U.S Manufacturing Jobs: Catching a Falling Knife?

Jan 18, 2017

I don’t usually make policy statements in this blog, but sometimes a simple and clear presentation of data says everything that needs to be said. The trend in U.S. manufacturing jobs over the last 70+ years is a great example.

In last week’s post, we looked at the share of the labor force representing people who “made things,” and how that share had declined since 1990. Here’s the graph we looked at:

    FRED graph (with natural zero)

It shows an unmistakable downward trend. And the topic of manufacturing jobs has drawn a lot of attention during the past presidential campaign and the run-up to this week’s inauguration, since somebody's doing the manufacturing. So let’s take another look – one that’s different from the above graph in two ways: (1) Include only manufacturing jobs, since Construction and Mining & Logging aren’t jobs that can be easily moved offshore, and (2) go as far back as the data allows, which is 1939 in the Federal Reserve’s excellent FRED database. Here’s the new graph:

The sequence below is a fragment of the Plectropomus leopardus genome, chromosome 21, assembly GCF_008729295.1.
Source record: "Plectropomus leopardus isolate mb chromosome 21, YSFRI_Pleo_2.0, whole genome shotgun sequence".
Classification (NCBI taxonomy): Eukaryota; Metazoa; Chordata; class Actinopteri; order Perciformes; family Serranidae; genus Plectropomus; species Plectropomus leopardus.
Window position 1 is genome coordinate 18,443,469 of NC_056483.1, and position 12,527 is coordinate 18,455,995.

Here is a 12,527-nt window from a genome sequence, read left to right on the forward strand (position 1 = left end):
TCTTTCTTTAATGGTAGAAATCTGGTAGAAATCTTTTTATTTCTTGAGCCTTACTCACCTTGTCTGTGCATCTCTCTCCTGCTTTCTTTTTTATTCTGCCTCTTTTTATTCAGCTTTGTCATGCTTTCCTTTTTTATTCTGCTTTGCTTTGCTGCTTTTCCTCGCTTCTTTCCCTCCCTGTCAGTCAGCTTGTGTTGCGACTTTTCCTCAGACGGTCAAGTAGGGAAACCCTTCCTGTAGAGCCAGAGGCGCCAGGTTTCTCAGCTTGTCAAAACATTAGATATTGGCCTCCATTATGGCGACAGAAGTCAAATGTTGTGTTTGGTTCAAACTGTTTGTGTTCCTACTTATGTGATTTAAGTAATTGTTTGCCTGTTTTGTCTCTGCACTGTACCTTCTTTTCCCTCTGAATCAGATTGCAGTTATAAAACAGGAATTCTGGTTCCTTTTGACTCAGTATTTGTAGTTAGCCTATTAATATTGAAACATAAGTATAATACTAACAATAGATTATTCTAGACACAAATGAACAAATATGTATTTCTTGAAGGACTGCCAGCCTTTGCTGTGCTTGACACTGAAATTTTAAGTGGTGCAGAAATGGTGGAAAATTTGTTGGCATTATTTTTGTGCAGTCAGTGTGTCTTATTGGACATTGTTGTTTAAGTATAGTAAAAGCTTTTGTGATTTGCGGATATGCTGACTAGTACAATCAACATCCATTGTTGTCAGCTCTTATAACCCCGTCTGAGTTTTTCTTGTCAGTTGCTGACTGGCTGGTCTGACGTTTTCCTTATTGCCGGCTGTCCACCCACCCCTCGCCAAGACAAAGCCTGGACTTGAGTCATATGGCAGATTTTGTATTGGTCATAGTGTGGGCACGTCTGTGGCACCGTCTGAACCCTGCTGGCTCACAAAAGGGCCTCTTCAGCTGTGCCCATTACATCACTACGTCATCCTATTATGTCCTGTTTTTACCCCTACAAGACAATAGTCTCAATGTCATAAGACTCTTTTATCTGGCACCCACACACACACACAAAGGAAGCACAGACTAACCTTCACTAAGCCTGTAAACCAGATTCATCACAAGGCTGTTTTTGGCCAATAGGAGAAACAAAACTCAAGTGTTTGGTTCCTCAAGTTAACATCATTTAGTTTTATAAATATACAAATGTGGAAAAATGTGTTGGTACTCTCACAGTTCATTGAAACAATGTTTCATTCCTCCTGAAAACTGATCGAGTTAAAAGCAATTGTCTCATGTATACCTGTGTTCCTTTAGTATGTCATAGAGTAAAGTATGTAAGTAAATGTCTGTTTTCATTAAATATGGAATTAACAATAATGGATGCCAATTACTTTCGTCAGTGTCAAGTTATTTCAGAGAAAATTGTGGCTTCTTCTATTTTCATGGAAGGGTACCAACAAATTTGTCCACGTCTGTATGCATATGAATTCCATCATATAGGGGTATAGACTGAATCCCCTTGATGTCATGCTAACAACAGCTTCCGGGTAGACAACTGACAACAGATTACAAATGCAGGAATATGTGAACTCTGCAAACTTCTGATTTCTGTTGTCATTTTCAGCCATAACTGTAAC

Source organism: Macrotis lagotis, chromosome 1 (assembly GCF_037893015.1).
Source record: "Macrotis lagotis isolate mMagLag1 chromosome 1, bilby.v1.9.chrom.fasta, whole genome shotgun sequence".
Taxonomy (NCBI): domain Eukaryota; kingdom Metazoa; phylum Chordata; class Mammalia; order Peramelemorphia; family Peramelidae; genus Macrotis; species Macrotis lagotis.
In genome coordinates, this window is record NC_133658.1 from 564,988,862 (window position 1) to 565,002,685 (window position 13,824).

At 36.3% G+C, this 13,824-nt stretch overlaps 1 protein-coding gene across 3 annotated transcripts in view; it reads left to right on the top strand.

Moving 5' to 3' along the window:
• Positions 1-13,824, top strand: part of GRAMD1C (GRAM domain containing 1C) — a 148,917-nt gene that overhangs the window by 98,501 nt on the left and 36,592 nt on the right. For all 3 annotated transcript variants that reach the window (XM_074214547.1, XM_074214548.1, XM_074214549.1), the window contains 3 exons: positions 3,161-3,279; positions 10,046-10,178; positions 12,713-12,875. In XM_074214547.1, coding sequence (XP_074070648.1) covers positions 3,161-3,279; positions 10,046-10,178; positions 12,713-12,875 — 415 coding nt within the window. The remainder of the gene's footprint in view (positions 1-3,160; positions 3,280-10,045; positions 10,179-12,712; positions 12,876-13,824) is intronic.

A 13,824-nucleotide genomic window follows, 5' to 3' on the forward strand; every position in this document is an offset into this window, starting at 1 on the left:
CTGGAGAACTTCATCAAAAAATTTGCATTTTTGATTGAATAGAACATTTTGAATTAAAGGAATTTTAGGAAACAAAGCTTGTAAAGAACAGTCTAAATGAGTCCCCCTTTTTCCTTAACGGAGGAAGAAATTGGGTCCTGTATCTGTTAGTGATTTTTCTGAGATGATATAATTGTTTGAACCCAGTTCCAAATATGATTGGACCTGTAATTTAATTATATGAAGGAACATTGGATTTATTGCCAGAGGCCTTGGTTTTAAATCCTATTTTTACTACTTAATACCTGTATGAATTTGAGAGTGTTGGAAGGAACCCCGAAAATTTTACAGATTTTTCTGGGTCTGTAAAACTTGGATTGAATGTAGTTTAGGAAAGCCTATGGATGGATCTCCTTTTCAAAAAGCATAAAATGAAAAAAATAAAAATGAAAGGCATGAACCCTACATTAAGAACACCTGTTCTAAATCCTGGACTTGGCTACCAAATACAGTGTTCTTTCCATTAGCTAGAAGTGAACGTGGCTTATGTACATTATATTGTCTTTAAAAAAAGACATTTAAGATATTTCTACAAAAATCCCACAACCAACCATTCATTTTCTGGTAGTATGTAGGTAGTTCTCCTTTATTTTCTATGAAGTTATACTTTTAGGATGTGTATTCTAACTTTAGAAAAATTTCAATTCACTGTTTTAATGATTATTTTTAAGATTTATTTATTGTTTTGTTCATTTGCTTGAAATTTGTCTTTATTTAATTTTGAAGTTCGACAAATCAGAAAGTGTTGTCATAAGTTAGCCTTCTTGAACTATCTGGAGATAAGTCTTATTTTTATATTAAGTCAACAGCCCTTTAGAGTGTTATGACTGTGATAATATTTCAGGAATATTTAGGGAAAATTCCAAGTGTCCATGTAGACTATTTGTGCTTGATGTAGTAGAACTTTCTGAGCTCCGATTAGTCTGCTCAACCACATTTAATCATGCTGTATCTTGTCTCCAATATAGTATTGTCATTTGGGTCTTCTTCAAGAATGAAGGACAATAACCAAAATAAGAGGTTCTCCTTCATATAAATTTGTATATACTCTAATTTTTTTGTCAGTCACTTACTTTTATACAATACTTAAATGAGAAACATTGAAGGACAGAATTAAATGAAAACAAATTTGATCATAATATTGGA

Manufacturing jobs since 1939

What we see is a steady, monotonous decline in manufacturing’s share of the U.S. labor force, from a peak of more than 38% at the height of WWII, to about 8.5% today. This is a 70-year trend that can’t be blamed on China, or Mexico, or a trade deal that didn’t go into effect until 1994. And even so, the U.S. has prospered significantly since the end of WWII.

We’re not here to examine the reasons for the decline – they’ve been analyzed elsewhere, exhaustively and by experts. But basing U.S. public policy on trying to stop an irreversible trend is expensive and fruitless. It makes a lot more sense to use public policy to focus our labor force on the many skills and tasks that Americans are better at than anyone else.

I’ll leave you with another numbers comparison: In the 1790 U.S. census, fully 90% (that’s NINETY PERCENT) of the American labor force was engaged in agriculture; today that percentage is about 3%. So why isn’t our unemployment rate at least 87%? And where would the U.S. economy be today if the federal government’s policy for the last 225 years had been to save agriculture jobs at the expense of taxpayers and of other sectors of the economy?

“Painting with Numbers” is my effort to get people to focus on making numbers understandable.  I welcome your feedback and your favorite examples.  Follow me on twitter at @RandallBolten.

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